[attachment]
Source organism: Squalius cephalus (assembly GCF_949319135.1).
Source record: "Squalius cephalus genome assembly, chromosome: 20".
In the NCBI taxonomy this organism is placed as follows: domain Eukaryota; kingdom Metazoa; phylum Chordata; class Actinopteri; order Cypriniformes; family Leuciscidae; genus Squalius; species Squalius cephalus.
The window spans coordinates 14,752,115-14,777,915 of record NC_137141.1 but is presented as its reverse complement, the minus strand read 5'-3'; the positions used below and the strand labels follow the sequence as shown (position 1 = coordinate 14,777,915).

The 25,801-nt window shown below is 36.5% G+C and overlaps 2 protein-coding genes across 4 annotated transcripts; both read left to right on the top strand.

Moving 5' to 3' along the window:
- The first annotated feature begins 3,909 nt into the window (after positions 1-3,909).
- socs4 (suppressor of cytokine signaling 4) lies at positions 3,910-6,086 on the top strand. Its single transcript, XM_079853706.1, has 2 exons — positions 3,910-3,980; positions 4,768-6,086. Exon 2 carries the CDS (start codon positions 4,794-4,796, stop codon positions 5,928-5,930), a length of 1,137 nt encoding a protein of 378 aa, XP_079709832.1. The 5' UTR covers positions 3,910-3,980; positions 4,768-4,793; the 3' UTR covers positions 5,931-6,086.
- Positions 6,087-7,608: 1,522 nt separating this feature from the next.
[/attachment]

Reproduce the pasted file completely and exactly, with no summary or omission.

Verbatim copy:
Source organism: Squalius cephalus (assembly GCF_949319135.1).
Source record: "Squalius cephalus genome assembly, chromosome: 20".
In the NCBI taxonomy this organism is placed as follows: domain Eukaryota; kingdom Metazoa; phylum Chordata; class Actinopteri; order Cypriniformes; family Leuciscidae; genus Squalius; species Squalius cephalus.
The window spans coordinates 14,752,115-14,777,915 of record NC_137141.1 but is presented as its reverse complement, the minus strand read 5'-3'; the positions used below and the strand labels follow the sequence as shown (position 1 = coordinate 14,777,915).

The 25,801-nt window shown below is 36.5% G+C and overlaps 2 protein-coding genes across 4 annotated transcripts; both read left to right on the top strand.

Moving 5' to 3' along the window:
- The first annotated feature begins 3,909 nt into the window (after positions 1-3,909).
- socs4 (suppressor of cytokine signaling 4) lies at positions 3,910-6,086 on the top strand. Its single transcript, XM_079853706.1, has 2 exons — positions 3,910-3,980; positions 4,768-6,086. Exon 2 carries the CDS (start codon positions 4,794-4,796, stop codon positions 5,928-5,930), a length of 1,137 nt encoding a protein of 378 aa, XP_079709832.1. The 5' UTR covers positions 3,910-3,980; positions 4,768-4,793; the 3' UTR covers positions 5,931-6,086.
- Positions 6,087-7,608: 1,522 nt separating this feature from the next.